Are Values Statements Rubbish?

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This week I was going to write something on innovation from Garry Hamel’s book What Matters Now until an article in the Australian Financial Review about how Ruslan Kogan, founder of the booming on-line business approached hiring people and I felt compelled to challenge some of what he says.

The first provocative subheading that I don’t agree with in the piece is “Values Statements are rubbish”.  I take issue on this because Values Statements only become rubbish through poor leadership and application. I do agree with his sentiment that having Values written on policy documents and staff lanyards is poor application and only paying lip service to the importance of Values. He went to take aim at Enron and rightfully so for displaying the words “honesty” and “integrity” on an office plaque.

But who was Enron? Enron was the sum total of its people at every level from the most senior leaders to junior staff.  Values only live when the leaders bring them to life by actively role modelling them and using them to guide behaviour, decisions and performance.

Values are the foundation on which the organisation’s culture is built.

Within any organisation there are stated Values and there are unwritten Values. In the case of Enron, their stated Values appeared on a plaque, however, there were more powerful unwritten Values in play that were endorsed by Enron’s leaders that allowed one of the greatest examples of corporate greed, lies and cover-ups to play out.  The point to remember was at any point, leaders and their people within Enron, had a choice to challenge the unwritten Values and associated behaviours or accept the status quo.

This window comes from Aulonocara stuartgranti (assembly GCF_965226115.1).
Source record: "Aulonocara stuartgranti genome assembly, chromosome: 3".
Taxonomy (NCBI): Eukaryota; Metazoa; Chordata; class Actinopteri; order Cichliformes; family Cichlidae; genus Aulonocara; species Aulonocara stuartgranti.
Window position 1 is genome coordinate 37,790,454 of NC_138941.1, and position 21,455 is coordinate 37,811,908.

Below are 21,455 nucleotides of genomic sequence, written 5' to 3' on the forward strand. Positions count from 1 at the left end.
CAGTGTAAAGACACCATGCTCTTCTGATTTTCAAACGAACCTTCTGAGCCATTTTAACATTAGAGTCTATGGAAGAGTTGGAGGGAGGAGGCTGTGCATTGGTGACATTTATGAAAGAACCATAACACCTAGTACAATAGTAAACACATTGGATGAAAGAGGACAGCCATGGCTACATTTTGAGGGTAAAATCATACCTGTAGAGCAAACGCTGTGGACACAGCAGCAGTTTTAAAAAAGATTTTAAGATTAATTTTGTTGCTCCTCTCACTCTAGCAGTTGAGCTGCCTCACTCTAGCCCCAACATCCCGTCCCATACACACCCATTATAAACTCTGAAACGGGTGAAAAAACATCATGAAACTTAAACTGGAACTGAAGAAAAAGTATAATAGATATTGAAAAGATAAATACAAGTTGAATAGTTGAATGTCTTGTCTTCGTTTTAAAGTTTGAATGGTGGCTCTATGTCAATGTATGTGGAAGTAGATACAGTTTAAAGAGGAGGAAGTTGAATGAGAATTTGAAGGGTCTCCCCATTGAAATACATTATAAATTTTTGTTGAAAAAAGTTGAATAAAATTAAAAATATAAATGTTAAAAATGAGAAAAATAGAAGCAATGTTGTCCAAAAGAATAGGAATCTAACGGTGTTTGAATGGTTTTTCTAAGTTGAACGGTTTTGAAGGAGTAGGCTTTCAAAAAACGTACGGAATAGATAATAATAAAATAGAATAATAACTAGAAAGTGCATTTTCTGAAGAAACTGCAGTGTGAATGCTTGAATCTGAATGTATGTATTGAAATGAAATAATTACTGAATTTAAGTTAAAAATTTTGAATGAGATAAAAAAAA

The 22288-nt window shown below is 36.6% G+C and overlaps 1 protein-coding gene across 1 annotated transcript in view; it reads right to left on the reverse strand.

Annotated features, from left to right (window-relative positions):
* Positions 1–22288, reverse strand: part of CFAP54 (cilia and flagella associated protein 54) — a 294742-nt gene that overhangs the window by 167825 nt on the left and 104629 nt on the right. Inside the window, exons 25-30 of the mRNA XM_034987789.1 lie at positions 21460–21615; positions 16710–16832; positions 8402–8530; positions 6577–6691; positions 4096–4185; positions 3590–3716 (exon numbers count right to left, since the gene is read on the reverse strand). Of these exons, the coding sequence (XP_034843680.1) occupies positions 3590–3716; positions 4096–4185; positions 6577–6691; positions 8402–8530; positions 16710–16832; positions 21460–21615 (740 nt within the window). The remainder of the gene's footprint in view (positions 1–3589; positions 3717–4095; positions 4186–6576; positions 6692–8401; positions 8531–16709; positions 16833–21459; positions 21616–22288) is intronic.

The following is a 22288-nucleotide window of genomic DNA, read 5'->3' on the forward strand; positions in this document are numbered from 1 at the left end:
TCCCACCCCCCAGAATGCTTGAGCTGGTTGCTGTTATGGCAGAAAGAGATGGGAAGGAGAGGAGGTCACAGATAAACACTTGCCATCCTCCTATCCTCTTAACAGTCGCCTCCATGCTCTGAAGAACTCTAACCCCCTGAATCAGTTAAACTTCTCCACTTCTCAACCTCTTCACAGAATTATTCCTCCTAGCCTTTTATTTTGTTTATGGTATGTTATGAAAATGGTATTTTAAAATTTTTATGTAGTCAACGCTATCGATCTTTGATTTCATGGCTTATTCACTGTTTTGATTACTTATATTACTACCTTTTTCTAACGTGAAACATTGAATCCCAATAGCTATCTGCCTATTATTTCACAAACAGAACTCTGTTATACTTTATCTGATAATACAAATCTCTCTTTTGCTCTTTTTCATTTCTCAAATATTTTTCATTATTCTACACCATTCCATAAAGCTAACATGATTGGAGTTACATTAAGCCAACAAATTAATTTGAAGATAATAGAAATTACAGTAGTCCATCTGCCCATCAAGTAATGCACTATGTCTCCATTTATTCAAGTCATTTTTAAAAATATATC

Interestingly in this article Ruslan Kogan shares what he looks for in people he hires. In my view he states quite clearly what he values. He nominated five areas:

  1. Innovation – He wants people who can harness new technology as it comes to market;
  2. Dedication – People need to have a 24/7 attitude to work;
  3. Frankness – People need to tell it how it is – feedback is open and honest;
  4. Initiative – People are rewarded for contribution, not length of service, education or age;
  5. All ideas are valid – Experiences and points of view are valued from any level of the organisation.

The five points above do two things; first any prospective team member can be in no doubt what is expected of them if they were to be the successful candidate for any position offered in Second it demonstrates what underpins the culture – the way people are expected to behave to fit in, be successful and be rewarded.

What’s valued only comes to life and stays alive when people at every level agree that the stated Values are the way they want to do things around here. Which are stronger in your organisation, the stated Values or unwritten Values?


Vivente Australia enables leaders and managers develop the bond between people and performance, creating a powerful advantage: the synergy between people, leadership, management, and culture, produces performance that allows your business to achieve its best.